Book Image

Mastering Kali Linux Wireless Pentesting

By : Brian Sak, Jilumudi Raghu Ram
Book Image

Mastering Kali Linux Wireless Pentesting

By: Brian Sak, Jilumudi Raghu Ram

Overview of this book

Kali Linux is a Debian-based Linux distribution designed for digital forensics and penetration testing. It gives access to a large collection of security-related tools for professional security testing - some of the major ones being Nmap, Aircrack-ng, Wireshark, and Metasploit. This book will take you on a journey where you will learn to master advanced tools and techniques to conduct wireless penetration testing with Kali Linux. You will begin by gaining an understanding of setting up and optimizing your penetration testing environment for wireless assessments. Then, the book will take you through a typical assessment from reconnaissance, information gathering, and scanning the network through exploitation and data extraction from your target. You will get to know various ways to compromise the wireless network using browser exploits, vulnerabilities in firmware, web-based attacks, client-side exploits, and many other hacking methods. You will also discover how to crack wireless networks with speed, perform man-in-the-middle and DOS attacks, and use Raspberry Pi and Android to expand your assessment methodology. By the end of this book, you will have mastered using Kali Linux for wireless security assessments and become a more effective penetration tester and consultant.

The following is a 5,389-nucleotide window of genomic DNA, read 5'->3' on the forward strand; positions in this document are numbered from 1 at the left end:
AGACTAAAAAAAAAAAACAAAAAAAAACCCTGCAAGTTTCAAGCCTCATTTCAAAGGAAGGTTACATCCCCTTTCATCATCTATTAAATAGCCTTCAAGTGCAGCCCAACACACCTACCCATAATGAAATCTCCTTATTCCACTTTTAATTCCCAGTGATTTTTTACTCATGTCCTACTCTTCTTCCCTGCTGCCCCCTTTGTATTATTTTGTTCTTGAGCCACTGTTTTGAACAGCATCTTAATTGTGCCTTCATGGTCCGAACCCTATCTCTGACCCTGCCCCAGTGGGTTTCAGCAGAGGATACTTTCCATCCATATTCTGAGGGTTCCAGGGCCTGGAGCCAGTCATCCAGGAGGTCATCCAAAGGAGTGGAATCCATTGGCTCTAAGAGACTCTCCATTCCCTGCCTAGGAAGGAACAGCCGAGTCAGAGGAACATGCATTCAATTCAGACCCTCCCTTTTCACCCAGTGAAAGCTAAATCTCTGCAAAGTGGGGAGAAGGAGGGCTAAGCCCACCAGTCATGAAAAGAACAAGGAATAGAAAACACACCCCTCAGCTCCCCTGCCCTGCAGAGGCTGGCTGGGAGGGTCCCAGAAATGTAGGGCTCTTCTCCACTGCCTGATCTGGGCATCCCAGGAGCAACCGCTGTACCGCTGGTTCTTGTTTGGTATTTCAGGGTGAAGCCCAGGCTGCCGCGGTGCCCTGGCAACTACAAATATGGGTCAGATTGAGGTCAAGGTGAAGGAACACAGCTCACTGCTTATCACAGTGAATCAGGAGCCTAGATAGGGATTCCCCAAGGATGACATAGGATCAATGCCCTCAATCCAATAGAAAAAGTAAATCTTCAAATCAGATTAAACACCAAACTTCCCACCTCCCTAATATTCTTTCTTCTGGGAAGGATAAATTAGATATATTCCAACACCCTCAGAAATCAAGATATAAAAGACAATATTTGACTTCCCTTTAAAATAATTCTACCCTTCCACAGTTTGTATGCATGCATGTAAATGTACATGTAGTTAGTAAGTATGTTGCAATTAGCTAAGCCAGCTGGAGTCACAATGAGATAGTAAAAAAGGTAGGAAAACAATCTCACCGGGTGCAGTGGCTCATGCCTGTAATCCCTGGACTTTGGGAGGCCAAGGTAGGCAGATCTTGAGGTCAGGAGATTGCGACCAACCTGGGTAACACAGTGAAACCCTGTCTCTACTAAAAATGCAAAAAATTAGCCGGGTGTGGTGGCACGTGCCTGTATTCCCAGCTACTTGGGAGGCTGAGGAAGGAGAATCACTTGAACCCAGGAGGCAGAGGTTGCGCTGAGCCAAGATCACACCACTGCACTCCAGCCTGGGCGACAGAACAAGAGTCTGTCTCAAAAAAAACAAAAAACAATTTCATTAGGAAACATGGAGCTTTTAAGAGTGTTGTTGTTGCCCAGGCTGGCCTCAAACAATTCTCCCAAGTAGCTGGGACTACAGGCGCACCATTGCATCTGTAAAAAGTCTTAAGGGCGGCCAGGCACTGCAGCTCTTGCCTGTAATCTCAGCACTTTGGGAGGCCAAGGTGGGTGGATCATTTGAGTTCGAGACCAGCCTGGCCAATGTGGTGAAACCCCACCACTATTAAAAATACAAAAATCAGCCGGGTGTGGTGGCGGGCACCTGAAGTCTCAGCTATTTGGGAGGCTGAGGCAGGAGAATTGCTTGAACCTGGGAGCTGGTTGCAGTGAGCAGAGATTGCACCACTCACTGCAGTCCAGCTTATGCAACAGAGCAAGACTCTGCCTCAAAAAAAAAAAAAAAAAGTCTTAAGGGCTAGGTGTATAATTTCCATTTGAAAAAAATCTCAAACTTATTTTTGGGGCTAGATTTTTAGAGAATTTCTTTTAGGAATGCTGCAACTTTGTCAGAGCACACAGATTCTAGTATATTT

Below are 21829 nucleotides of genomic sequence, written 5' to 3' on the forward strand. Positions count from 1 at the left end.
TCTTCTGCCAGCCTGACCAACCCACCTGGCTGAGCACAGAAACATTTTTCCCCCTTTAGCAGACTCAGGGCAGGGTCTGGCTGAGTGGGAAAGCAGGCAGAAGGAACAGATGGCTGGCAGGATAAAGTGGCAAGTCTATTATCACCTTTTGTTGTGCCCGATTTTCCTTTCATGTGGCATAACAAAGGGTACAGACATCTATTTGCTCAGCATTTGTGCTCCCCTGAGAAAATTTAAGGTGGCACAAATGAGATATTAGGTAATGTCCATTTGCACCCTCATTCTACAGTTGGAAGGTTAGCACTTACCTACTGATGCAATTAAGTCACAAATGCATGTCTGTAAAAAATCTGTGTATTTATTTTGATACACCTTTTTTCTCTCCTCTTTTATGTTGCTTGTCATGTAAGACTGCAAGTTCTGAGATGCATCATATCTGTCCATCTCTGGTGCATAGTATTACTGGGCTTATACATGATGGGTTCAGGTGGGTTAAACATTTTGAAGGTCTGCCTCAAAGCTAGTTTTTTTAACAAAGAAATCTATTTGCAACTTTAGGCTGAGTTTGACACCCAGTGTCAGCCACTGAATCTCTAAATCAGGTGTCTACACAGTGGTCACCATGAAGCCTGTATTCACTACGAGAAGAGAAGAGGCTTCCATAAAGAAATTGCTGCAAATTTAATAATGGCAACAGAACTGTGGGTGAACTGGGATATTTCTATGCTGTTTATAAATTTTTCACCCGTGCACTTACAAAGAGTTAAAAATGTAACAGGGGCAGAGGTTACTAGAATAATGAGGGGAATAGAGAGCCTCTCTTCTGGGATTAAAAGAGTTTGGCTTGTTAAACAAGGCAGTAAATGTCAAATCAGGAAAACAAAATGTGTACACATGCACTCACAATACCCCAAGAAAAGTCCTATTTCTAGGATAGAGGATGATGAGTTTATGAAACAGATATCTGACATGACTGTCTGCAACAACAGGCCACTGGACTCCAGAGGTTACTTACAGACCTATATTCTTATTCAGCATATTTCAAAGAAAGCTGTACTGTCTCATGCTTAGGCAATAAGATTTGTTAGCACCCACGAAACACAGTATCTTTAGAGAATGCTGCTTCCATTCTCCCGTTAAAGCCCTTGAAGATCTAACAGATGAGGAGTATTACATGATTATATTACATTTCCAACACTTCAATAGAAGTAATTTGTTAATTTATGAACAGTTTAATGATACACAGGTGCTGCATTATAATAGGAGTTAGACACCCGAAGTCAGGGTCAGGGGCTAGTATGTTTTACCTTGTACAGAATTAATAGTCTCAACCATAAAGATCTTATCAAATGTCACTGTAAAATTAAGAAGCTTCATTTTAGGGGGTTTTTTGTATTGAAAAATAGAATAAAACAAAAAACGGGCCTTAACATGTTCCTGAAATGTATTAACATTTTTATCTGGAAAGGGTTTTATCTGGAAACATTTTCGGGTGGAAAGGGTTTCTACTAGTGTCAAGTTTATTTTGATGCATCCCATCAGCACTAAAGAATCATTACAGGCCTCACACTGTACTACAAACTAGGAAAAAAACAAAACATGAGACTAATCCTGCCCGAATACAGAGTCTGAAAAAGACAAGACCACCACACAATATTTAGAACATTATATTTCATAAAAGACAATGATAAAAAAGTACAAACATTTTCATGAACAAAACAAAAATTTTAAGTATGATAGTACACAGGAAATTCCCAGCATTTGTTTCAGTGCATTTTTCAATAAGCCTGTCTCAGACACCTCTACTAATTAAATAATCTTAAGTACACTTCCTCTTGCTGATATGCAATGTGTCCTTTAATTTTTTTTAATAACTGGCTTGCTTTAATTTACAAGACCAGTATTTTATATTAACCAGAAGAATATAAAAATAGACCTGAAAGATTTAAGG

Table of Contents (16 chapters)
Mastering Kali Linux Wireless Pentesting
About the Authors
About the Reviewer

802.11 network terminology

Building upon the wireless fundamentals discussed in Chapter 1, Wireless Penetration Testing Fundamentals, there are a number of terms that will come into play during the scanning phase of the wireless assessment. When a wireless network is created, it will be identified by one or more topologies defined by the IEEE 802.11 workgroup. There are three basic network topologies defined by the IEEE 802.11 group. They are as follows:

  • Basic Service Set (BSS)

  • Extended Service Set (ESS)

  • Independent Basic Service Set (IBSS)

Now, let's look at each of them in detail:

  • BSS: This consists of one access point with one or more client stations attached to it. Client stations will communicate through the AP. The following figure shows the basic service set:

    There are a few other considerations to keep in mind when it comes to BSS:

    • Basic Service Set Identifier (BSSID): This is simply the MAC address of the access point, which is a 48 bit identifier (that is, xx.xx.xx.xx.xx.xx). Each...